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Picture Post
Hulton's National Weekly
12 April 1952
Vol 55 - N° 2
pp 42-43



Photographed by INGE MOERATH

Author Returns to the Scene of His Crimes
The background is typical of his 38 films. New film (with Michel Simon as Maigret) awaits release.

SIMENON, brilliant crime novelist, returns for a visit to Europe from the States, to be made a member of the Royal Belgian Academy of French Language and Literature and to celebrate the publication of his 148th book. He looks in on London, but Paris, where he lived for 23 years before the war, is his spiritual home; and here his fame is at its peak. But in England, too, he's in the top rank among sellers. His sales here are around the million mark. He is still a young man (forty-nine). How did he become not only a best-seller, but also one of the best writers of the day?

On the Quai des Orfevres he pulls out a pipe which might have belonged to Inspector Maigret, and ponders the question. "First of all," he says, "I should tell any young man that wanted to follow in my footsteps to read the novels of Dickens, Stevenson, Dostoievsky, Balzac, and Daniel Defoe. Then — forget them. He must stop reading and start living. He mustn't be like Zola, who cross-examined a carpenter in his workshop about the tricks of his trade, then sat down to hammer out a book on the life of a carpenter."

Simenon himself served a three-year term as a reporter. But any other trade would have done. After all, one doesn't fall in love to write a love-story. No — you must just live; writing is a by-product of living. Yes; but you must have a plot. How, then, does Simenon find his plots? Plots arrive; or they don't. They can't be found by looking. In the same way, you mustn't try to create characters. A character such as Maigret, for instance. "To 'make' Maigret," says Simenon, "I drew on my observation of many police inspectors. That doesn't prevent plenty of police inspectors from believing that they themselves are the original Maigret, even though they don't happen to be heavyweights. Not that I made Maigret heavy. He is heavy. Physically he's almost the antithesis of Sherlock Holmes. Holmes is long-headed and lean. But then Holmes is a cerebral detective — a sleuth of the brain. Maigret is heavy and comfortable. He works, not cerebrally, but intuitively. I suspect he's more interested in human beings, and certainly in human relationships, than Holmes."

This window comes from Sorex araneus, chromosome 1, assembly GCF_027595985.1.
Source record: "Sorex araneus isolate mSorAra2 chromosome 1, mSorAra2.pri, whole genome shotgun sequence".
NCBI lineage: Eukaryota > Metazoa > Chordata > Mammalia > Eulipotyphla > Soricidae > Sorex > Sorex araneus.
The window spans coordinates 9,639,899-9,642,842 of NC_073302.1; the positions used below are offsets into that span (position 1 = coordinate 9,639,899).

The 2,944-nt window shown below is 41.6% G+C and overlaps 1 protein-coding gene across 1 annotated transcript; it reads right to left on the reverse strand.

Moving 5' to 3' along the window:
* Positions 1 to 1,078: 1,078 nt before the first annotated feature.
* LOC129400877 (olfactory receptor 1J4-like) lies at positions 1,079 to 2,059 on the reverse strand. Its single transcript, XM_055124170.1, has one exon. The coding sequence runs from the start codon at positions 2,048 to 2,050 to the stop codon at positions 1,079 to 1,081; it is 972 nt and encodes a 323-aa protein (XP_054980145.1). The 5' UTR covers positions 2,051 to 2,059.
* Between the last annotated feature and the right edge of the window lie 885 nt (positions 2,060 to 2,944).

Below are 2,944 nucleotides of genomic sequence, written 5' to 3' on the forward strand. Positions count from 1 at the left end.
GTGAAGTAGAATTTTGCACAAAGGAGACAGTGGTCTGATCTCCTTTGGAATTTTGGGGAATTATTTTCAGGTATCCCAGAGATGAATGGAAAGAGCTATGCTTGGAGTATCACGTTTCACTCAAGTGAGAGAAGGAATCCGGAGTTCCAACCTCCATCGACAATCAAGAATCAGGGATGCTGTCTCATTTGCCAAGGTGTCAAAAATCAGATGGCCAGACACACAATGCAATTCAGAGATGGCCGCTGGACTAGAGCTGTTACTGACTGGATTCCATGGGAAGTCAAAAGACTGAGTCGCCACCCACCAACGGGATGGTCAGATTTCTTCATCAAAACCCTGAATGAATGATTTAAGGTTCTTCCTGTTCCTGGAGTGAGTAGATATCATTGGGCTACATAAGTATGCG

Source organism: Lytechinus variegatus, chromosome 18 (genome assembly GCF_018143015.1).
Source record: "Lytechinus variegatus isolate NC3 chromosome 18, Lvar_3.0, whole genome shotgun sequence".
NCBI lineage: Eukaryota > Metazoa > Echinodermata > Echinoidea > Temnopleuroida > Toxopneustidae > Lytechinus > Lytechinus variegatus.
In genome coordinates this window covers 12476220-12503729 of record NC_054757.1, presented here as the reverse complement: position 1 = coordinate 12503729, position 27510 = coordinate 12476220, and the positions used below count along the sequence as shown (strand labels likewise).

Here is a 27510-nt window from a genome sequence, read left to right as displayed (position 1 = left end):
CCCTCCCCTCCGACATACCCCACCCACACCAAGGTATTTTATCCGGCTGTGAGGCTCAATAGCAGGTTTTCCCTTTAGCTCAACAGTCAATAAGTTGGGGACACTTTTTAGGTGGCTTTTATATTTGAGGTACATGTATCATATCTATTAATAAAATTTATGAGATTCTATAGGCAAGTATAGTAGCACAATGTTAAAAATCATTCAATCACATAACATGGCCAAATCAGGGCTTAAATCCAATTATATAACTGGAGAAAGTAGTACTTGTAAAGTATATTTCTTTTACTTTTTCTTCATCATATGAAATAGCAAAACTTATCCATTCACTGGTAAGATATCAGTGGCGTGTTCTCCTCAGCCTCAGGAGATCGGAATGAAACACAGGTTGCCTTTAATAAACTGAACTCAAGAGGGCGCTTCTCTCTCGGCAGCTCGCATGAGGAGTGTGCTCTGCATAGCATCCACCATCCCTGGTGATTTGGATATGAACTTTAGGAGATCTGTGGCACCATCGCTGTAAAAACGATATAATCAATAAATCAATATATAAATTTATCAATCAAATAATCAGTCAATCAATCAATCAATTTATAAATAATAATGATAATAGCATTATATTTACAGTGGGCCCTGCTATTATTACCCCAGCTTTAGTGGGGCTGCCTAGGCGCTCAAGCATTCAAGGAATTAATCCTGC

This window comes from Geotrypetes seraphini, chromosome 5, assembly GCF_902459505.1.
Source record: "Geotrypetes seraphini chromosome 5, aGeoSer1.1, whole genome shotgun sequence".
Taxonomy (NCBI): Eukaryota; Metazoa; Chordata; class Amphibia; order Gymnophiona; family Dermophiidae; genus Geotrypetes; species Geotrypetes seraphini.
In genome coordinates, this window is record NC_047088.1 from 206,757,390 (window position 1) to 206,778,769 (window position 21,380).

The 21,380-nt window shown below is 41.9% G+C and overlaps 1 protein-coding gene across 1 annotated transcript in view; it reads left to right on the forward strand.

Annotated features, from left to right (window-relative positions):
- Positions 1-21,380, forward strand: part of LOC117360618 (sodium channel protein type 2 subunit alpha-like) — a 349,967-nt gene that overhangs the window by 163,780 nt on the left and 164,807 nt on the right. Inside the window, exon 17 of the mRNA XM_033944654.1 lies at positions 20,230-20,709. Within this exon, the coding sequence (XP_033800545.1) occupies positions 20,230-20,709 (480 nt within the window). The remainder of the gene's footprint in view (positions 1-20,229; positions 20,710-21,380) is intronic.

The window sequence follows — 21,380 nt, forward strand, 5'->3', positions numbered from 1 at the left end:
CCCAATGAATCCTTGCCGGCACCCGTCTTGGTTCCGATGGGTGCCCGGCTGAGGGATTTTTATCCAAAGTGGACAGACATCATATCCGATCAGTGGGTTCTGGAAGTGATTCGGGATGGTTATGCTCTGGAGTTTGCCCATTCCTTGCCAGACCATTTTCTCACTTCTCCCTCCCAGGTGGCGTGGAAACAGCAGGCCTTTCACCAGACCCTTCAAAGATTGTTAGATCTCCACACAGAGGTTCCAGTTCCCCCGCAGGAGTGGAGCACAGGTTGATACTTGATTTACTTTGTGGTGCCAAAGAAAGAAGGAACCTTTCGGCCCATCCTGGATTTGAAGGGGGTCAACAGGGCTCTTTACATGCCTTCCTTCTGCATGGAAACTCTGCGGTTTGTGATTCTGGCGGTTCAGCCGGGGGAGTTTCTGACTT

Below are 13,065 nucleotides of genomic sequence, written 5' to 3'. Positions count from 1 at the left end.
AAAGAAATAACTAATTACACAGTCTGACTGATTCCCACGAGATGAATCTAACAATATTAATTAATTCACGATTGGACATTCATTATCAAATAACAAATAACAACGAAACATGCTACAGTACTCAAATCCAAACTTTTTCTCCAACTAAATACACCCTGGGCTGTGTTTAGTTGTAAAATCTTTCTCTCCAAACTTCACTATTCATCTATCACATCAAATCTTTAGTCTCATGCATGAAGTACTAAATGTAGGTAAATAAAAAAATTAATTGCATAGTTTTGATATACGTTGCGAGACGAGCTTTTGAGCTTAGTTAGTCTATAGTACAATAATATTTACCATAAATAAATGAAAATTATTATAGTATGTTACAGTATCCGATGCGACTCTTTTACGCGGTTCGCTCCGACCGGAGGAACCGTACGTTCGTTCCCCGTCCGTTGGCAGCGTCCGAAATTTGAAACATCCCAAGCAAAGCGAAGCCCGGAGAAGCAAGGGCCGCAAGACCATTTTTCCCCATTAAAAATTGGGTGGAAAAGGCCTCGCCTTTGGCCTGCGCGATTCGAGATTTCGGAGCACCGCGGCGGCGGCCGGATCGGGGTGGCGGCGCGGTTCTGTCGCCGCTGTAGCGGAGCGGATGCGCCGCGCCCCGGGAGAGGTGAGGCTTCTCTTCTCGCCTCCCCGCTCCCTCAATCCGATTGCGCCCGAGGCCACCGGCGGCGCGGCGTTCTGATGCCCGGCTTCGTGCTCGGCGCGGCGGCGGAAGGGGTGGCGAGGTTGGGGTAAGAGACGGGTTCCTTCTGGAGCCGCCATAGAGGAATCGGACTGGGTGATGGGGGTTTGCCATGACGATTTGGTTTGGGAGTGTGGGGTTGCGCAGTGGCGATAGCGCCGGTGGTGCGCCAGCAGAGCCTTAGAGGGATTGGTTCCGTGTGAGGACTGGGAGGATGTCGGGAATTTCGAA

He will continue to give us more Maigret books each year, between his riding, fishing, playing golf ("which takes too long"). His French-Canadian wife acts as manager, also sees that he gets his favourite meals — oysters, mussels, and very raw steaks. He has two sons; one of twelve, one of two. He has chosen to live in Connecticut because he likes America, doesn't enjoy big cities, but must be next door to New York.

Meanwhile, Paris is good enough. He knocks out his pipe and walks back towards the Police Judiciaire building.

A Falstaffian figure, wrapped up in a heavy brown overcoat, walks out of a doorway of the Police Judiciaire, his hand extended.

"Welcome home, Monsieur Simenon," he exclaims. "I am the original Maigret, yes?"

"Ah!" says Georges Simenon, shaking his hand warmly. "Really? I'm most happy to meet you."


He Re-visits the Haunts of Youth
He says watching doves helps when waiting for plots to emerge.


He Inspects the Riverside Homes of the Down-and-Outs
Here the poorest tramps in Paris live under the Seine's bridges, or against
embankment walls in wig-wams made of old sacks. They feed out of garbage bins.


With four inspectors at "Aux Troix Marches," near H.Q.
His own hero, Maigret, unlike Sherlock Holmes, raises police stock with detective story readers.

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